SW: Elaborate on your ideas about job retention.
TG: Retention speaks to keeping our young people here. It also speaks to keeping older workers in the work force, rather than encouraging them to take early retirement. There are still some companies trying to get rid of their upper-end employees. But what they may be doing is shedding their most experienced, most productive workers, and they’re going to have a hard time finding replacements. That may sound like an odd thing to say right now, but once we come out of this recession, we’ll recoup most jobs within about two or so years. Plus, we’ll have a tremendous number of replacement jobs to fill. For example, as a state, we’re only training 2 percent new truck drivers. But before long, we’ll have to replace 25 percent of the drivers currently on the road.
SW: And recruitment?
TG: The place with the most talent wins! Think of it like a baseball game. The more talent you get, the stronger your economy will be for a long time. Keeping your talent, retaining your talent, developing your talent—we need to make sure that every young person in Minnesota achieves the highest level he or she can.
We also have to be able to recruit from other places in the world. We have to be able to bring people into our state. Talk to recruiters for major companies about what issues they face. It’s not just about recruiting for a particular job. When folks move halfway around the world, they want a nice place for their family to live, places where their kids can go to school, places where there are cultural opportunities, et cetera. We can’t offer warm beaches in January, but we can offer world-class sporting events, world-class live theater, and more.
SW: The third R, retraining?
TG: Not just training of our young people, but retraining of our incumbent work force. Because in 10 years, most of our workers will be people who already are working here. Keeping people trained to the highest level is one way for workers to remain sharp, to keep their edge.
This is not a normal time, for a whole host of reasons, largely related to the age structure of our society. Starting in 2008, we’ve entered a whole new world that economists and demographers have been referring to for decades as the future Age of Entitlements. We just entered that, and rapid growth in entitlements is under way. There will be lots more demands, as in health care, but with limited resources.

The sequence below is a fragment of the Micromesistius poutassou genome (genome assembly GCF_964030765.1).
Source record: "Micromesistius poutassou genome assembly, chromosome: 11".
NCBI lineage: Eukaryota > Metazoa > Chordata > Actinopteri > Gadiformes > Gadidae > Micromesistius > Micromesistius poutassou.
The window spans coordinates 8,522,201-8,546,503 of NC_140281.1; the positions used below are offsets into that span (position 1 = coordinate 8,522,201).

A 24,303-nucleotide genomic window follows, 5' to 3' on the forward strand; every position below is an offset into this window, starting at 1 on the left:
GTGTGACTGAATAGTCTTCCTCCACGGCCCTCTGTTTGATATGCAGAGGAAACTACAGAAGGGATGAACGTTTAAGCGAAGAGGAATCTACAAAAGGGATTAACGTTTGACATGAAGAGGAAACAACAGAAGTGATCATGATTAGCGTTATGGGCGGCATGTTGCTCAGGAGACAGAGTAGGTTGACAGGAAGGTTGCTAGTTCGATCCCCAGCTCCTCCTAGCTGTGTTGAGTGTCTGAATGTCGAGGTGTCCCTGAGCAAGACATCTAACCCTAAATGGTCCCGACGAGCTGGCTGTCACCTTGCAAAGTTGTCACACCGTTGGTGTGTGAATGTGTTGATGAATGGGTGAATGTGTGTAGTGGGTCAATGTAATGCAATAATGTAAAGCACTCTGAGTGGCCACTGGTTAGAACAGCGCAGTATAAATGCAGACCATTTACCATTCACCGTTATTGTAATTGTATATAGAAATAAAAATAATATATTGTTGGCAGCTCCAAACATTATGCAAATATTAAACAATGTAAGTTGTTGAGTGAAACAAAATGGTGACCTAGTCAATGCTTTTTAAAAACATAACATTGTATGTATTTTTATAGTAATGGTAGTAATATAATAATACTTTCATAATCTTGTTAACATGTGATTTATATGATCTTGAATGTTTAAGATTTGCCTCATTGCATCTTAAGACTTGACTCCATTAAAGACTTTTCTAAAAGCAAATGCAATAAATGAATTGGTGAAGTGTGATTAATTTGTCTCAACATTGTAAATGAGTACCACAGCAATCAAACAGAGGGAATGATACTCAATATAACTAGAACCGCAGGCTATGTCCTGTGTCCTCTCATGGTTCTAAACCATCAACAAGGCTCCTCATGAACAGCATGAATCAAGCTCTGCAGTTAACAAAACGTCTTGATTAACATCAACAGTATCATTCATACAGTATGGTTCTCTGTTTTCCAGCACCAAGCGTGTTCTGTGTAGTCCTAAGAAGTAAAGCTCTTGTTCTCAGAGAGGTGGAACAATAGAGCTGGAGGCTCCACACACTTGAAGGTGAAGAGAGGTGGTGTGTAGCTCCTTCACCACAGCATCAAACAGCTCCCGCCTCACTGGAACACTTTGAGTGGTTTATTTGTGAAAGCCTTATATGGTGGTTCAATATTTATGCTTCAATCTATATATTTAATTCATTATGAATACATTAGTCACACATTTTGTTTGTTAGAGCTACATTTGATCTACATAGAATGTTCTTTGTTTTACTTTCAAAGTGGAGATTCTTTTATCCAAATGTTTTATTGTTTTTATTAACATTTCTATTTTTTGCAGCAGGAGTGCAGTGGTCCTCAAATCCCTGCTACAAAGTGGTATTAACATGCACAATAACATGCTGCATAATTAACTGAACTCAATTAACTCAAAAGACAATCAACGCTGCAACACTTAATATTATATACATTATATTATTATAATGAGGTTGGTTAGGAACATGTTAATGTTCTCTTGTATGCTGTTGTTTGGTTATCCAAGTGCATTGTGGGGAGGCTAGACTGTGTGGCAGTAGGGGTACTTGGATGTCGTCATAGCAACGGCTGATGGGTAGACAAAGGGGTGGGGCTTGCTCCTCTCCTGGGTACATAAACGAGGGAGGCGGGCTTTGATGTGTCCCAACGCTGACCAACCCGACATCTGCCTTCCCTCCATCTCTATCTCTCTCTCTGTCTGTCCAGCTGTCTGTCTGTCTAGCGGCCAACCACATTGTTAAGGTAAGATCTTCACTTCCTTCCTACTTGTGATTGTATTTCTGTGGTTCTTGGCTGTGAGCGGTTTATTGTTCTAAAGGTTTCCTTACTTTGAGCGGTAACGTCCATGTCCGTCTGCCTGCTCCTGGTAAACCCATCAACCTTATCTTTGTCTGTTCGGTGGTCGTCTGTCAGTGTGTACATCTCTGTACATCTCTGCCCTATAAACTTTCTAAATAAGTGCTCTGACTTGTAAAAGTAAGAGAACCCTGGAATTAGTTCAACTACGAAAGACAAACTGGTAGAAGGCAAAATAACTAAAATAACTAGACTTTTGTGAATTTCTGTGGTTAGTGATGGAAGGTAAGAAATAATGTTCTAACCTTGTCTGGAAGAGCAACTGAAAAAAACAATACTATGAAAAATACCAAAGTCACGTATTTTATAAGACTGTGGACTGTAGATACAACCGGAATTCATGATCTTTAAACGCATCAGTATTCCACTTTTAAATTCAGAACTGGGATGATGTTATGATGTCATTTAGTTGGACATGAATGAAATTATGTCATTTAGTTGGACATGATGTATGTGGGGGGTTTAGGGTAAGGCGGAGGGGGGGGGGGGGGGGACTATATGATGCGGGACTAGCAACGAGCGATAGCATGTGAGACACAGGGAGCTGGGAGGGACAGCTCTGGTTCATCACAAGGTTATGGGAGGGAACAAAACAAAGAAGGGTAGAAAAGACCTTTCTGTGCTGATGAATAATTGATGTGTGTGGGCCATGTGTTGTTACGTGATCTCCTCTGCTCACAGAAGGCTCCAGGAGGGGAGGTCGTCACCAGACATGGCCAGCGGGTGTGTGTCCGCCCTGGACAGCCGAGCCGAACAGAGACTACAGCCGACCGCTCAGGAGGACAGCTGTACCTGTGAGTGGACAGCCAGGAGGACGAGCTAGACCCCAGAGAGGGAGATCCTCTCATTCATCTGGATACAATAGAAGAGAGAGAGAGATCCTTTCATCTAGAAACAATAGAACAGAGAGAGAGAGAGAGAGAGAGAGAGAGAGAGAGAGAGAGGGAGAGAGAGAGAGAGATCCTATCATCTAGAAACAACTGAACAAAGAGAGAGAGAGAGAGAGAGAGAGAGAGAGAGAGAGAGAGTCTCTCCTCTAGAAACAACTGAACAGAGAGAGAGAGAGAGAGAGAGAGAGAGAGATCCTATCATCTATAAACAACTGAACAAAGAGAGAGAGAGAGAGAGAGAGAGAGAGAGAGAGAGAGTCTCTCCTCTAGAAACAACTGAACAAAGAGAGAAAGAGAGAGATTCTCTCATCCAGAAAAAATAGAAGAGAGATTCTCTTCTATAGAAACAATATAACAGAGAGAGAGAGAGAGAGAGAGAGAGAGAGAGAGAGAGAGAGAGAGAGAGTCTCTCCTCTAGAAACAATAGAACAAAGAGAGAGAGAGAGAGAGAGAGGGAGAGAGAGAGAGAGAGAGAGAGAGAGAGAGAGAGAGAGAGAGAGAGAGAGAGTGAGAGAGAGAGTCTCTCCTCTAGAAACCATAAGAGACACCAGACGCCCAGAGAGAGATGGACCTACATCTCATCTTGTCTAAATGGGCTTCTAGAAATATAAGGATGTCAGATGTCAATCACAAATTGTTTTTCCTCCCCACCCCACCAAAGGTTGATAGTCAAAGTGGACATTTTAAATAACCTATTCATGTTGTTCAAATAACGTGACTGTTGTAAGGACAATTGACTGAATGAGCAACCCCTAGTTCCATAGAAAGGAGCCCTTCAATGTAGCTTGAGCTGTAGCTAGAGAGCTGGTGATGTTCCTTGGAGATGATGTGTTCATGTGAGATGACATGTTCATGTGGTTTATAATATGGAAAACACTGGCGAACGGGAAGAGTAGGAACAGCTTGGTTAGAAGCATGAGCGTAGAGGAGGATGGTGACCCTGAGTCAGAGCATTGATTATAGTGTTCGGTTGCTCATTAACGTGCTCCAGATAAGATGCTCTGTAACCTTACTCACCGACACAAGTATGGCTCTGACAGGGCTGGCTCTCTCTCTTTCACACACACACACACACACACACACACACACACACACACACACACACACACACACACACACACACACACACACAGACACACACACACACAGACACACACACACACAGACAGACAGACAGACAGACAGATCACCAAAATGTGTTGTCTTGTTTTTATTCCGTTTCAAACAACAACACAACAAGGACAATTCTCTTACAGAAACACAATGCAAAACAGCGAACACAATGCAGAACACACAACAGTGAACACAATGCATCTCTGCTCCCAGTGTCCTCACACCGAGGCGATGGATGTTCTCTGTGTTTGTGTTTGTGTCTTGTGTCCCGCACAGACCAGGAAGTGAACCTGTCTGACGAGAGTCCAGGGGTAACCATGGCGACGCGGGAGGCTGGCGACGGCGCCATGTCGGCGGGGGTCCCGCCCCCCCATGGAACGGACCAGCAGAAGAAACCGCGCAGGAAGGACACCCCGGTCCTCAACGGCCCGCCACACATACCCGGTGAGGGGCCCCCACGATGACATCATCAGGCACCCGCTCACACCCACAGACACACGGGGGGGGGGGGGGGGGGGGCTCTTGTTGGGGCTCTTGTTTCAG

So, we need to rethink almost everything we’re doing. Almost every assumption we operate with right now is wrong. Everything we’ve known all of our lives as to how the world operates may be wrong.
SW: Sounds more than a little scary. Give us a reason to be optimistic.
TG: In this difficult environment, Minnesota can shine. Minnesota copes with these kinds of challenges really well. It doesn’t get any better than here.
Getting Raw Data
SW: What makes a good demographer?
TG: My role here, as opposed to that of an academic demographer, is to see things over a long period of time. I look at gradual changes in our state that most people will miss—things that will have a dramatic influence over a long period. To me, 10 years is the short run.
SW: Where do the data come from?
TG: The main source is the decennial census, which is part of the Constitution. Then there are updated surveys like the Current Population Survey from the U.S. Census Bureau, a monthly and annual survey used, for example, for estimating unemployment. We also use a lot of data from the Bureau of Economic Analysis of the U.S. Department of Commerce.
SW: So you get data from the feds?
TG: Yes, but we also use school district data and building permits activity. We search for any source of reasonable-quality information. For example, every year we look at deed transfer tax data collected by the Department of Revenue. From this, we get the actual sales price, not the listing price, of every arm’s-length house sale in the state. As a result, in the last year, with all the talk about the decline in housing prices, we’ve seen that there are counties, like the western border near Moorhead, where there’s been a modest increase in housing values.
SW: Are you confident you have good data?
TG: Anything other than a complete nose count has potential problems. That said, the prevailing measure in my business is a 90 percent confidence interval. But part of this job is a feel for the numbers. I have to have some sense for what is really important and what is not. A case in point is poverty levels. In Minnesota and nationally, we’ve seen a modest increase in the poverty rate in most years since 2000. Any one of those years is not statistically significant, but the change over that time is.
—S. A. W.